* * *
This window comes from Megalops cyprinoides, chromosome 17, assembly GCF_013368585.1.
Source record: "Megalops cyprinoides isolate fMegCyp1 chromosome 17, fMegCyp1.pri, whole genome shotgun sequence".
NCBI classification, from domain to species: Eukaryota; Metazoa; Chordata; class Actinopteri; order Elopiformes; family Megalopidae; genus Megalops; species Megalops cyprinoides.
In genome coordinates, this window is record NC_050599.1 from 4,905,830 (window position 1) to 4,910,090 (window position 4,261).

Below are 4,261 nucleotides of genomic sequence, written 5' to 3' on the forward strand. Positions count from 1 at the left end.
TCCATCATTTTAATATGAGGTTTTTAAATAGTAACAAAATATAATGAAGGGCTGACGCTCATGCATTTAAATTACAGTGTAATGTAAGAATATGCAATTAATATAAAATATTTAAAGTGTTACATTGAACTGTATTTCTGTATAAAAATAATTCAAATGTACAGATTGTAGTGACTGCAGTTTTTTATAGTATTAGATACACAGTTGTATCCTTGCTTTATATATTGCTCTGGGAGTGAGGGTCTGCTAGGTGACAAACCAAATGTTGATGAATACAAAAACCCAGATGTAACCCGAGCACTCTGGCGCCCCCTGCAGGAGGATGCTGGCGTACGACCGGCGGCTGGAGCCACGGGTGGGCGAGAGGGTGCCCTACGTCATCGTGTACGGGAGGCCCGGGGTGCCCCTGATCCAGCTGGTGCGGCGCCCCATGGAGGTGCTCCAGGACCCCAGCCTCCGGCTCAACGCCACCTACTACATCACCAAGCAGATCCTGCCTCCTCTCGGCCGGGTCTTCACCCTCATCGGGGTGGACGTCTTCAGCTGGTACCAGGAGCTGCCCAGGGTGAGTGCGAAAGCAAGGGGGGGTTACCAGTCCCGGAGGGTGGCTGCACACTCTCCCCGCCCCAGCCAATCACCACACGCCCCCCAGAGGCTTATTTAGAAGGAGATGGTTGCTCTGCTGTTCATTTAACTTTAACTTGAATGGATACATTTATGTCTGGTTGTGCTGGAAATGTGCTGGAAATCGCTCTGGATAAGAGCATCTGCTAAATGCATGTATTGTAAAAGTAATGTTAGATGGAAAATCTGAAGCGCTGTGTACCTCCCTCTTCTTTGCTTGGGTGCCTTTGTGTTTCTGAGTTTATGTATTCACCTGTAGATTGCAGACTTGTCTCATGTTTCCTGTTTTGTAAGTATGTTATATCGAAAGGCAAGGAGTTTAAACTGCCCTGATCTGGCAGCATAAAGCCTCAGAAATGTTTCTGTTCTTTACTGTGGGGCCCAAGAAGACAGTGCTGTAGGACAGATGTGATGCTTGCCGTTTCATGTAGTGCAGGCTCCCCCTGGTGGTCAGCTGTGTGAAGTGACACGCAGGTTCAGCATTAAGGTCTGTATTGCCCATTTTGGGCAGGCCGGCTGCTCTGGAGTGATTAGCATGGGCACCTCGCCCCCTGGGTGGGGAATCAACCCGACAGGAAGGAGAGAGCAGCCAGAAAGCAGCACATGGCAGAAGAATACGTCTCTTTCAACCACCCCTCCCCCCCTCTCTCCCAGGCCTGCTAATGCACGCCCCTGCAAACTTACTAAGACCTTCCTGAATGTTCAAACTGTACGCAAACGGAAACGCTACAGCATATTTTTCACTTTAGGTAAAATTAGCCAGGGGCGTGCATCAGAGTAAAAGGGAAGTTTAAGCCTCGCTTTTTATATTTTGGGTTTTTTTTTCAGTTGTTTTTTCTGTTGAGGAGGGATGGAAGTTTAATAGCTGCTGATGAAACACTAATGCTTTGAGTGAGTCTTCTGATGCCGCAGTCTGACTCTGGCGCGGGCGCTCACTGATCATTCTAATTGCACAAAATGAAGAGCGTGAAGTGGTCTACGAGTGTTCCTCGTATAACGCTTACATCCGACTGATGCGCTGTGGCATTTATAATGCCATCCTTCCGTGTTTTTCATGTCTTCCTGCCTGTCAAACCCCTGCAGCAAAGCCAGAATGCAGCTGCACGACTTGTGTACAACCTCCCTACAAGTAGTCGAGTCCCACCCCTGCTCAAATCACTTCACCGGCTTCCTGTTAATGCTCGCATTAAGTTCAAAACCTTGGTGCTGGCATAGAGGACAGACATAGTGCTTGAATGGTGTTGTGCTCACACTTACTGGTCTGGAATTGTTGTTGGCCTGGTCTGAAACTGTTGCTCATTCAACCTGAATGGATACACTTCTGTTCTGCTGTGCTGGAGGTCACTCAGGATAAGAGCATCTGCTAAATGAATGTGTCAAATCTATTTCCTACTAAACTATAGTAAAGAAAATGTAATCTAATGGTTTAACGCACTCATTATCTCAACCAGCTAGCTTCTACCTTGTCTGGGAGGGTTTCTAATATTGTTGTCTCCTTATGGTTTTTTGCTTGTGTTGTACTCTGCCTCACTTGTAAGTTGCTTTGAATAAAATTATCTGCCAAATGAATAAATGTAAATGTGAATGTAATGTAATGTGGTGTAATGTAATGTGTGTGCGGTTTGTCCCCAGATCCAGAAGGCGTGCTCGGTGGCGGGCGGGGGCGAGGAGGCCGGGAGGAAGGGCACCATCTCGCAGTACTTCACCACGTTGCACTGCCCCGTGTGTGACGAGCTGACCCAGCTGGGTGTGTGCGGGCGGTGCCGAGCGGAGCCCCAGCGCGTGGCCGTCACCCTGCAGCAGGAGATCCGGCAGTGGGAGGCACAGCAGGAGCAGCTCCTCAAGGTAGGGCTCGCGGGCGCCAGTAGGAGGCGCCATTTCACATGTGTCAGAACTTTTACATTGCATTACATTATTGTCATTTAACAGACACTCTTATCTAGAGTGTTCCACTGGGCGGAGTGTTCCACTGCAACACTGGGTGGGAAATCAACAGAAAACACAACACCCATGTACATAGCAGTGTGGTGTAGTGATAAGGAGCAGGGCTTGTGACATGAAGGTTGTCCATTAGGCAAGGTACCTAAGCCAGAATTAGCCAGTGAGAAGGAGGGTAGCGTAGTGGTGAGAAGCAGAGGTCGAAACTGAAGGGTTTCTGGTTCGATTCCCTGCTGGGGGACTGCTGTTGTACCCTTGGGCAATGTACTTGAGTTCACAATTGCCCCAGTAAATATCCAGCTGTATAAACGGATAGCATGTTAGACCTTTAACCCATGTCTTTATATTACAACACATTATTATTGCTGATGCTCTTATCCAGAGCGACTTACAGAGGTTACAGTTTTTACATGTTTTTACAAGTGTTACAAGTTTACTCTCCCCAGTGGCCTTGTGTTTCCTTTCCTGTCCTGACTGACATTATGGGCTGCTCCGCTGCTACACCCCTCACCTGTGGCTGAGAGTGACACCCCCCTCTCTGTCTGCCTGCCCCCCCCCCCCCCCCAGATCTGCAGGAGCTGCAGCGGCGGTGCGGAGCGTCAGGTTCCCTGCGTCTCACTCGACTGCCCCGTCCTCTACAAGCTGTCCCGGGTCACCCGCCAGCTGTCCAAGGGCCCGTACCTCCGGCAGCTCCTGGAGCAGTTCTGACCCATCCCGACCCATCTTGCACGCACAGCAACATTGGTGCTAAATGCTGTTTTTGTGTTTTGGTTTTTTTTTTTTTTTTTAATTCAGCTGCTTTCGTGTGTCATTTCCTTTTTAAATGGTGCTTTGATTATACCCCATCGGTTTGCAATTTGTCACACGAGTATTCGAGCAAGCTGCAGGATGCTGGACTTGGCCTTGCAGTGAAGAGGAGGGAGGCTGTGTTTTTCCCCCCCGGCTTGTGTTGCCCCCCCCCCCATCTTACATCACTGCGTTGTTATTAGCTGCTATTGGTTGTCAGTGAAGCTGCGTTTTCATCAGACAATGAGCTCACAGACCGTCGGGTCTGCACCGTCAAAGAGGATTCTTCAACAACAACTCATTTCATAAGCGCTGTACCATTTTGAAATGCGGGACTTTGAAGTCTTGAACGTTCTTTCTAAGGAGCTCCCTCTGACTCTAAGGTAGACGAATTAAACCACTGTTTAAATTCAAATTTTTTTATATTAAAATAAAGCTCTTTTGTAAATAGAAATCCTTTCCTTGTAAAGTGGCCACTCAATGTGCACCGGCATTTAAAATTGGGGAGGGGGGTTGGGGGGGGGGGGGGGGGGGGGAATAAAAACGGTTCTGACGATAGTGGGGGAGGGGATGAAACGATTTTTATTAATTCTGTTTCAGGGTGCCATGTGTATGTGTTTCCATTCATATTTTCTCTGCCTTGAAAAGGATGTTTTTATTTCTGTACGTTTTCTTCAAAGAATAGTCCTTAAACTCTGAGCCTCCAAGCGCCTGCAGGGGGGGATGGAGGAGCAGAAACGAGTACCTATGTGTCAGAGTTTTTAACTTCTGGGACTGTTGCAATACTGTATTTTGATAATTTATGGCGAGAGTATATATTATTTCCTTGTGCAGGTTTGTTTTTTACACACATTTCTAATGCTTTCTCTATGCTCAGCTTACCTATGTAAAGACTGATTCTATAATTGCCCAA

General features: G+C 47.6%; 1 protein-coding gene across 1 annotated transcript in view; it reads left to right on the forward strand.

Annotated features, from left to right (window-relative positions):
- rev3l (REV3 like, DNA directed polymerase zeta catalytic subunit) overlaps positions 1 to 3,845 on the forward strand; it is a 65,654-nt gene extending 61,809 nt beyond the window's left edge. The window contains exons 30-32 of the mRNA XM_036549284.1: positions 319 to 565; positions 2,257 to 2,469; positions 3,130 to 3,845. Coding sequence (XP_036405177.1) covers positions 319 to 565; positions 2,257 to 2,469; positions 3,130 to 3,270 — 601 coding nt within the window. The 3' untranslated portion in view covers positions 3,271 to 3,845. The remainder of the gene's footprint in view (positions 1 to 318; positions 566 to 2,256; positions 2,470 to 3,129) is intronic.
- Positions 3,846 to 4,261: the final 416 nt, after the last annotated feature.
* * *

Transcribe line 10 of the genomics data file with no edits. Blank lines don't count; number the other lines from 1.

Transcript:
- Positions 3,846 to 4,261: the final 416 nt, after the last annotated feature.